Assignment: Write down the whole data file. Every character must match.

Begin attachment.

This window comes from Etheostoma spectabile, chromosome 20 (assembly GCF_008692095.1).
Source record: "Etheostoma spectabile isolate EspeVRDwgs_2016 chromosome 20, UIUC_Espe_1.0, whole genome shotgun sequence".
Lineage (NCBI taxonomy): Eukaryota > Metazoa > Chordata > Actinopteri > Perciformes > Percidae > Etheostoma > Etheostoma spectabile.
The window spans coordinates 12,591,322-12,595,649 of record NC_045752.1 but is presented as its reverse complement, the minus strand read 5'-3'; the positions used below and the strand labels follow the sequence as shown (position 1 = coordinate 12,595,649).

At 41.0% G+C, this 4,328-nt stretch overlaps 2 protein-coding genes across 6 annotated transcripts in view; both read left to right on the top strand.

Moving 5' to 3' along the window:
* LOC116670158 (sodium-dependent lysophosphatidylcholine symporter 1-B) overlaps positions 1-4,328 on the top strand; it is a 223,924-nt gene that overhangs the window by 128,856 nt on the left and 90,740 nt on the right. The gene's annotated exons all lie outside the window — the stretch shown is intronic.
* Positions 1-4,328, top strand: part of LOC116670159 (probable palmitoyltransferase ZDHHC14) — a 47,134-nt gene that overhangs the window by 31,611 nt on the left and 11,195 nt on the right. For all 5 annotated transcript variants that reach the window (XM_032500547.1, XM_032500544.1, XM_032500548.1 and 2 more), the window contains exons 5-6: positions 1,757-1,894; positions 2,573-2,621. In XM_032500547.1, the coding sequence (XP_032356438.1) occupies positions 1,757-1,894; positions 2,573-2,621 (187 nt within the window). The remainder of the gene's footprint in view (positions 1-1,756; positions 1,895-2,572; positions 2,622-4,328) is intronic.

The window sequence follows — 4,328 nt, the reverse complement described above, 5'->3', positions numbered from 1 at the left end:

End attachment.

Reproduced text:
This window comes from Etheostoma spectabile, chromosome 20 (assembly GCF_008692095.1).
Source record: "Etheostoma spectabile isolate EspeVRDwgs_2016 chromosome 20, UIUC_Espe_1.0, whole genome shotgun sequence".
Lineage (NCBI taxonomy): Eukaryota > Metazoa > Chordata > Actinopteri > Perciformes > Percidae > Etheostoma > Etheostoma spectabile.
The window spans coordinates 12,591,322-12,595,649 of record NC_045752.1 but is presented as its reverse complement, the minus strand read 5'-3'; the positions used below and the strand labels follow the sequence as shown (position 1 = coordinate 12,595,649).

At 41.0% G+C, this 4,328-nt stretch overlaps 2 protein-coding genes across 6 annotated transcripts in view; both read left to right on the top strand.

Moving 5' to 3' along the window:
* LOC116670158 (sodium-dependent lysophosphatidylcholine symporter 1-B) overlaps positions 1-4,328 on the top strand; it is a 223,924-nt gene that overhangs the window by 128,856 nt on the left and 90,740 nt on the right. The gene's annotated exons all lie outside the window — the stretch shown is intronic.
* Positions 1-4,328, top strand: part of LOC116670159 (probable palmitoyltransferase ZDHHC14) — a 47,134-nt gene that overhangs the window by 31,611 nt on the left and 11,195 nt on the right. For all 5 annotated transcript variants that reach the window (XM_032500547.1, XM_032500544.1, XM_032500548.1 and 2 more), the window contains exons 5-6: positions 1,757-1,894; positions 2,573-2,621. In XM_032500547.1, the coding sequence (XP_032356438.1) occupies positions 1,757-1,894; positions 2,573-2,621 (187 nt within the window). The remainder of the gene's footprint in view (positions 1-1,756; positions 1,895-2,572; positions 2,622-4,328) is intronic.

The window sequence follows — 4,328 nt, the reverse complement described above, 5'->3', positions numbered from 1 at the left end: